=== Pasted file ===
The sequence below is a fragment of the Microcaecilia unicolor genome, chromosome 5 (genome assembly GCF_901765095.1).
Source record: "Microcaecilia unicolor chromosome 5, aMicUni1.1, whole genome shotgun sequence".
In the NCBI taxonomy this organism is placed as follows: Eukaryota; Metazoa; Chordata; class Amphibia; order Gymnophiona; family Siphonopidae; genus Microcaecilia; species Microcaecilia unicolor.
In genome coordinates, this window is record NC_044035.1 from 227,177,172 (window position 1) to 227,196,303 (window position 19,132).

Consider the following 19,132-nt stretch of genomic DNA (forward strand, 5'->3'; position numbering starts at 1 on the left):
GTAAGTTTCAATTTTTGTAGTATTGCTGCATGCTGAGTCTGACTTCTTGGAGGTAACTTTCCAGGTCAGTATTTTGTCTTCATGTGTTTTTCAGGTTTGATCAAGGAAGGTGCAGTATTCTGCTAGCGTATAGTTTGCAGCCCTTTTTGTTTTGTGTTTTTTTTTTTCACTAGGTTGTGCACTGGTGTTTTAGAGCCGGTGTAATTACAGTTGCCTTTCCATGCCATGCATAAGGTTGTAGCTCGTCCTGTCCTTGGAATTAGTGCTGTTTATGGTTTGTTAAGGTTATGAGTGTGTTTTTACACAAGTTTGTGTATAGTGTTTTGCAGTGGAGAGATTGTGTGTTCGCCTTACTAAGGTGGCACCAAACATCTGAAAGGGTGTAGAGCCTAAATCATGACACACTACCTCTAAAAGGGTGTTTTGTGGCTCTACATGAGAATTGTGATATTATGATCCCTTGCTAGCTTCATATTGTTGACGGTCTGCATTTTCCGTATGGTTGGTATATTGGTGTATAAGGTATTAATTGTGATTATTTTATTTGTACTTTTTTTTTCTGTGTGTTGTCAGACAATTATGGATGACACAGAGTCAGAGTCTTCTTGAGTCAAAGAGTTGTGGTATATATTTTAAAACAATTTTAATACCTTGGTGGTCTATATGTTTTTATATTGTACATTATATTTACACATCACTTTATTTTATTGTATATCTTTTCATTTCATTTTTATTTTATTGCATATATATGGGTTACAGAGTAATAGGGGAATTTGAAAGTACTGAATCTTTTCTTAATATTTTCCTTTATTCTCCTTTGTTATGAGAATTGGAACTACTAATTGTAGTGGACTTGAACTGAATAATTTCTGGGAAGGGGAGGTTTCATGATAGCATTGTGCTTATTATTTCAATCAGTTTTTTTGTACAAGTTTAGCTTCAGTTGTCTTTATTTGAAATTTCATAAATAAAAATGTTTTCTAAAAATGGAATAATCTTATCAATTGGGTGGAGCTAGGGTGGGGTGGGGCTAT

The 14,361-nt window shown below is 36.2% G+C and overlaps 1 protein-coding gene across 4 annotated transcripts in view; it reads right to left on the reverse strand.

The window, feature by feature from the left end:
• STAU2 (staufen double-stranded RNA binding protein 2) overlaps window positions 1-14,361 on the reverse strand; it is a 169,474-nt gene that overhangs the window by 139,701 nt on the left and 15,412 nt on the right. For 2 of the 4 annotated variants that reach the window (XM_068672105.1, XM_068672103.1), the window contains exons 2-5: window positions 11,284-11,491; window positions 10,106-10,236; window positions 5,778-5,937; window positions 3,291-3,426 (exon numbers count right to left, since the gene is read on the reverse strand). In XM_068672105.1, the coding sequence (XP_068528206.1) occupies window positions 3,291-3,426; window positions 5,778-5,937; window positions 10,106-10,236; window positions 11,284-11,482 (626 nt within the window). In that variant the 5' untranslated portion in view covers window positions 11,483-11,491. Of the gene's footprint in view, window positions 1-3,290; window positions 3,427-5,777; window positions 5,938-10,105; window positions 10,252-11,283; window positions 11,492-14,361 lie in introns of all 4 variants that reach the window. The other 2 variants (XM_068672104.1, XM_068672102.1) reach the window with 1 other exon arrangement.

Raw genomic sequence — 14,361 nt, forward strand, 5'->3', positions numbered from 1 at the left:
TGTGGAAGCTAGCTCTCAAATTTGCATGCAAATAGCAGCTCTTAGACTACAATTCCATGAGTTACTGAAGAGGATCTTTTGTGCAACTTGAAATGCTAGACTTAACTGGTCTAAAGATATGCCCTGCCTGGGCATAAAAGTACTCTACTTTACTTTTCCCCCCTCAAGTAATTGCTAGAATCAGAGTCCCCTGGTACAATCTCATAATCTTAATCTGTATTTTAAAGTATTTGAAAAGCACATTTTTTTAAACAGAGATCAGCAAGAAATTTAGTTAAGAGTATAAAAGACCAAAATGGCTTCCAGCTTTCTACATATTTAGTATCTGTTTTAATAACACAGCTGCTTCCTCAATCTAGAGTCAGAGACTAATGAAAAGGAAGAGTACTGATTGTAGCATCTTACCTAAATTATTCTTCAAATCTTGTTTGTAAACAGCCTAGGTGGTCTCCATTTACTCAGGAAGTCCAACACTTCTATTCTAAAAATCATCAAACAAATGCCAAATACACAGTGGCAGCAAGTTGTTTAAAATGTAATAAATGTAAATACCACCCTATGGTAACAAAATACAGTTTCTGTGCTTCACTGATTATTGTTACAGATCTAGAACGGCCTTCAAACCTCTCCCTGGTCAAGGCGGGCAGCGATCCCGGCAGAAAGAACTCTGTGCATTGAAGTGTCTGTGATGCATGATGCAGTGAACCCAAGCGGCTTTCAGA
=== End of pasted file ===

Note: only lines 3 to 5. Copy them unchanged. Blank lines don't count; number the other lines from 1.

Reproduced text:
In the NCBI taxonomy this organism is placed as follows: Eukaryota; Metazoa; Chordata; class Amphibia; order Gymnophiona; family Siphonopidae; genus Microcaecilia; species Microcaecilia unicolor.
In genome coordinates, this window is record NC_044035.1 from 227,177,172 (window position 1) to 227,196,303 (window position 19,132).

Consider the following 19,132-nt stretch of genomic DNA (forward strand, 5'->3'; position numbering starts at 1 on the left):